The loss of muscle mass also leads to a lower fluid requirement; but despite less need, the elderly still have a much higher risk of dehydration.  The reasons for this are variable – it could be a side-effect of medication, a fear of incontinence or simply the diminishment of thirst as the self-regulatory mechanism against dehydration.  Seniors need to be aware of the risk; monitor their hydration and adjust their fluid intake accordingly.

While a healthy old-age demands this kind of focus on nutrition and, the adoption of different eating habits, Day reminds that diet alone cannot make people live well for longer.  She says, “A varied diet made up of good quality protein, lots of fresh vegetables and fruits, beans and legumes, whole-wheat breads and brown rice, healthy fats such as olive oil is vital.  However, seniors need to embrace other healthy living habits as well.”

Healthy lifestyle habits also include:

  • Maintaining a normal weight
  • Getting regular physical exercise.
  • Drinking alcohol sensibly
  • Not smoking.
  • Finding your purpose in life as a senior and interacting socially often, such as sharing meals with family and friends; going on outings; pursuing interests and hobbies; learning something new
  • Assessing your stress levels and managing your stress if necessary through meditation or yoga or mindful techniques such as deep breathing

Meet the Dietitian – Estée van Lingen


We chatted to Estée van Lingen, a dietitian who is passionate about growth and evolving in her field. And is willing to share a chocolate brownie or cheesecake!


Why did you become a Registered Dietitian?

I have always been passionate about food as well as helping others achieve their goals. With Dietetics I get to work with both! Nutrition is also a field that is consistently growing it is also nice to keep on evolving with it and keep on learning and not just a set of rules that we learn in University and stick with for the rest of our careers.

What do you enjoy most about the work you do? What are the most satisfying moments?

Clients that are actually motivated and come to you for help. When they then leave your office feeling like they have learned a lot and you have made everything so clear and easy for them and then they go home eager to start implementing it.
Its always satisfying when clients achieve their goals following the advice you gave them but not just that. The fact that they also believe you made a difference in their lives and that you played a key role. Even if it was just for clearing bloating or improving energy levels.

What has been your career highlight?

Being able to start my own private practice without working in a private practice setting before. I would never have though that I could actually achieve it and now to just keep on seeing my practice growing on a daily basis. It has been a true blessing that I would never have been able to achieve without help from my heavenly Father and the support of family & friends.

What are the most challenging aspects of your career?

Convincing clients that a healthy balanced diet is the way to go especially if they have been following other diet trends with success.

How do you cope after a day of nutrition disaster and bad eating choices?

We all make mistakes, and yes dietitians also have bad days, believe it or not ☺
I just tell myself its ok and it’s not a train smash so I just have to get back on the wagon tomorrow or with the next meal and start afresh. We can’t keep on getting stuck in the past, then we will never be able to move forward.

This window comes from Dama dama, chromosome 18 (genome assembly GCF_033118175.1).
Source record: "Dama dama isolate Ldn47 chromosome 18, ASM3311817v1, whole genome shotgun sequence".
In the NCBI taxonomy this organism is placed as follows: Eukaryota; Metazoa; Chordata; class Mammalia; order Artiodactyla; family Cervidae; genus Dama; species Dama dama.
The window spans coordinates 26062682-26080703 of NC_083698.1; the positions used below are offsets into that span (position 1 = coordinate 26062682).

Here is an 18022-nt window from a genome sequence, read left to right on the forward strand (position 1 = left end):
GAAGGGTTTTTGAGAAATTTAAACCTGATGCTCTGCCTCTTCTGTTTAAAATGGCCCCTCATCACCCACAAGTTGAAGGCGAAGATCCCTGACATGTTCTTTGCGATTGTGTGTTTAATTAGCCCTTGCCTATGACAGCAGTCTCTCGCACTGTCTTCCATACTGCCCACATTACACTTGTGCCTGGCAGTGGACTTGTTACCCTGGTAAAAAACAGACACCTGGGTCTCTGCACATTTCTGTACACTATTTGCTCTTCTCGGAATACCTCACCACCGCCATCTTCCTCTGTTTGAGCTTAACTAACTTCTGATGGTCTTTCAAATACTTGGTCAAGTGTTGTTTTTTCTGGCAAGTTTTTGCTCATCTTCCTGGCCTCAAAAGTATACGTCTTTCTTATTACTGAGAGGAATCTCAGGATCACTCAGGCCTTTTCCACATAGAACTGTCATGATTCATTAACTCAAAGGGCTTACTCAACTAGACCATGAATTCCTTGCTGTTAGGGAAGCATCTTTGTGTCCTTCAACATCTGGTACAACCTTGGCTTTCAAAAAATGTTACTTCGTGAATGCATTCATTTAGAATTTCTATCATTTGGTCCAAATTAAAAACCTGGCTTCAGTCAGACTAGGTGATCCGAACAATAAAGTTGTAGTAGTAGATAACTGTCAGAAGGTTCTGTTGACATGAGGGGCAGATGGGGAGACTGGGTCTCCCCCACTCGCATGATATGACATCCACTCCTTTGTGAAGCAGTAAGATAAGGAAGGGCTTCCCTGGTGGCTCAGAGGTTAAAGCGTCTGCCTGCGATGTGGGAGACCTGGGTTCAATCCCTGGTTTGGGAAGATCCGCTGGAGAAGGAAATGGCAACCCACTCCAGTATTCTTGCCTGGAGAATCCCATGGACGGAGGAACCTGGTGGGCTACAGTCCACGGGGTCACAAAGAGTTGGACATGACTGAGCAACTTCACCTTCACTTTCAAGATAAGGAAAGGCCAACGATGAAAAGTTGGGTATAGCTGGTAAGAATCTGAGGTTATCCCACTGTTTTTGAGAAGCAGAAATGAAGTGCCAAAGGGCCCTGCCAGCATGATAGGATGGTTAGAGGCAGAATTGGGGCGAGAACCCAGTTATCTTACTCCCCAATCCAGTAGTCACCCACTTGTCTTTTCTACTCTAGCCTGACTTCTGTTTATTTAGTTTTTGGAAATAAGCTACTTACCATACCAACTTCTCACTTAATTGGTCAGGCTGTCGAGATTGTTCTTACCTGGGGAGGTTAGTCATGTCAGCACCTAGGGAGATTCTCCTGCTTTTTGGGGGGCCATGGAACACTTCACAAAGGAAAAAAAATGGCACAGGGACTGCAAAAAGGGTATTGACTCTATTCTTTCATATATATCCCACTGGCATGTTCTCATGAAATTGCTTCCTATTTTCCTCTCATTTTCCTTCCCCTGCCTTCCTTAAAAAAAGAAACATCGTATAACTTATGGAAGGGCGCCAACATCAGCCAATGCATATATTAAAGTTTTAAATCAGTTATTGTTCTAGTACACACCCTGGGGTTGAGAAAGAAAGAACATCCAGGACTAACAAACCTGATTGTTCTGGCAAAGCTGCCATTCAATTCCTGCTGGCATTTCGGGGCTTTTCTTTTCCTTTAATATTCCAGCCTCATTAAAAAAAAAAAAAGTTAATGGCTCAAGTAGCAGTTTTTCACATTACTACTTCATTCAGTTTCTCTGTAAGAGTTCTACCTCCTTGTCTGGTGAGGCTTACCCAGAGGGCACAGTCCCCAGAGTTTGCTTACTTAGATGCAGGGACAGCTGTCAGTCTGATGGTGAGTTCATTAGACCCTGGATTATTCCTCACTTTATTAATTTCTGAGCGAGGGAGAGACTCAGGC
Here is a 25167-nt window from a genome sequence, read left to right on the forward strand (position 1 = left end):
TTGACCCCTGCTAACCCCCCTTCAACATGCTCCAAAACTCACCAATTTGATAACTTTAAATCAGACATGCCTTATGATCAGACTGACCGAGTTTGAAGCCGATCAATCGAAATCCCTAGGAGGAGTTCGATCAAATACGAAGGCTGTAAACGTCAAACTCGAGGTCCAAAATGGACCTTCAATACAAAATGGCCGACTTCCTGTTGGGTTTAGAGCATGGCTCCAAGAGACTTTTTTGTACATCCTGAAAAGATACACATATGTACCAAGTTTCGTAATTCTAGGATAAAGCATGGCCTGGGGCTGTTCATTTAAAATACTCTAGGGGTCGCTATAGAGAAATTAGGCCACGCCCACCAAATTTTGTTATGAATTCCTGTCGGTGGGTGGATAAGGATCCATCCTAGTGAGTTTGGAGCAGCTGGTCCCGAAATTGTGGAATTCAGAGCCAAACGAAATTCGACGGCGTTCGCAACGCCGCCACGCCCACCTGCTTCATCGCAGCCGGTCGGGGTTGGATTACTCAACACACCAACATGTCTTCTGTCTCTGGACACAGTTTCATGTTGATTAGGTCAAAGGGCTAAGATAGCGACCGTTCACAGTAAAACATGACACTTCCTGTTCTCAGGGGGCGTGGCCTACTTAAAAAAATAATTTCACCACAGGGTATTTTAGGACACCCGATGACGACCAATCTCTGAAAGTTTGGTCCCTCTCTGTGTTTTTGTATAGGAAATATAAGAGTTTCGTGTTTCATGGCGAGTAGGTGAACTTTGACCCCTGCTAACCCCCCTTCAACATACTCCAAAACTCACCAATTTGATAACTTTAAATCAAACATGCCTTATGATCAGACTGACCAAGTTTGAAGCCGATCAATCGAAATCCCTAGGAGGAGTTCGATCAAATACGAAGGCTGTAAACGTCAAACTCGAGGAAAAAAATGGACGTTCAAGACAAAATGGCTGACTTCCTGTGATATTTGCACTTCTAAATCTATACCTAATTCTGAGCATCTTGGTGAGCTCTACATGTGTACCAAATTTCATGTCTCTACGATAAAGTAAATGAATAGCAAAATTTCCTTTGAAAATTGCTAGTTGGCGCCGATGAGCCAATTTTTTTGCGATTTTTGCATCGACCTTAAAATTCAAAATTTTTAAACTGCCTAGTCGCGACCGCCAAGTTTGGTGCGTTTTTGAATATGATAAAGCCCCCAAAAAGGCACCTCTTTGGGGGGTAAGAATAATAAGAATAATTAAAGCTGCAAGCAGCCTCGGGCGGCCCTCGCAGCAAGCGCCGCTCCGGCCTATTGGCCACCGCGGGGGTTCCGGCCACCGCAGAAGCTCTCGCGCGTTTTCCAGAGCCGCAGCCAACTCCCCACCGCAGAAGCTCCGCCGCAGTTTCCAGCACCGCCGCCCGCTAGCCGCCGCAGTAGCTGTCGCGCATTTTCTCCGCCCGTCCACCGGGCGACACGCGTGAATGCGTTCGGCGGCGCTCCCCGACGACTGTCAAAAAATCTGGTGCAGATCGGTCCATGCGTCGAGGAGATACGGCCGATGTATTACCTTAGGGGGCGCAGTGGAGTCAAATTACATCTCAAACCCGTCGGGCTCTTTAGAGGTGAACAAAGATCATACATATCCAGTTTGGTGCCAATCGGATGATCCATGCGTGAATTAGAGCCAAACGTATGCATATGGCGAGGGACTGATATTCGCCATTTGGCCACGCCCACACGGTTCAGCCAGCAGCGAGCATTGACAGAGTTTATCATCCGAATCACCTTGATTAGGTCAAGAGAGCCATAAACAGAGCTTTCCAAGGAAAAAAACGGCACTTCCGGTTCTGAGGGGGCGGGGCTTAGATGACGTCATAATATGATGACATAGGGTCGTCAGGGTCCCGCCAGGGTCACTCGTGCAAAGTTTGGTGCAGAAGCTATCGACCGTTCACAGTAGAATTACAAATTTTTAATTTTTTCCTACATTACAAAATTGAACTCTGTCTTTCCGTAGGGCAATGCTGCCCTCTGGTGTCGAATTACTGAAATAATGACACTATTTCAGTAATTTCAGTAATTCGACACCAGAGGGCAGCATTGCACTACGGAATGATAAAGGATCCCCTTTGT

What are the three things that you think people should stop saying when they meet a dietitian?

  • I know I am fat. Do you think I am obese?
  • What do you think about the banting diet?
  • I want to lose the weight quickly, how can we speed weight loss up with supplements?

Tell us about what work you have done in the past as well as what work you are currently involved in?

I have finished my community service in a government hospital where after I went into a corporate company doing catering. I was responsible for compilation of meal plans for special diets eg Diabetes, high cholesterol, IBS, soft diets etc for in a hospital set up as well as healthy meal alternatives in canteens. I also did training with the chefs and staff on what healthy meals consist of as well as special dietary needs for patients in hospital. I then started my private practise where I still consult with clients to assist them with weight loss as well as special dietary needs.
Where did you study your undergraduate degree and where did you do your community service?

I studied at NWU (Potchefstroom campus) for my 4 year Dietetics degree (incl honours) and then completed my community service in Tambo Memorial hospital in Boksburg.
Tell us about your community service experience.

It was great to learn from other dietitians in the government setup as well as see what things are like in a public setting as well as the different needs there is for patients. I also enjoyed helping people that was not able to afford Dietetic services otherwise and it made my heart melt when you could see the difference you made in their lives. It also was frustrating at times when you really wanted to assist people but did not have the right resources due to unpaid accounts or lack of funds. But overall it was a life-changing experience
Have you continued studying and what do you do to keep up to date on nutrition?

I have not continued studying a degree but have done a few shorter courses/ diplomas in Sports as well as Advanced sports nutrition. I also keep up to date with the latest research through CPD activities/ events/ articles as well as attend congresses


What should clients look out for when deciding which dietitian to work with?

Have a look at the Dietitians website/ Facebook profile and have a look at what their passions are, what clients they see and compare it to your goals you want to achieve.
If a close friend or doctor refers you they are normally doing it after seeing great results themselves or with their clients so trust their judgement.

What is your favourite dish and your favourite treat food?

My favourite dish is any form of seafood including sushi. I normally enjoy a treat of a nice dessert such as a chocolate brownie or cheesecake which I normally would share with someone.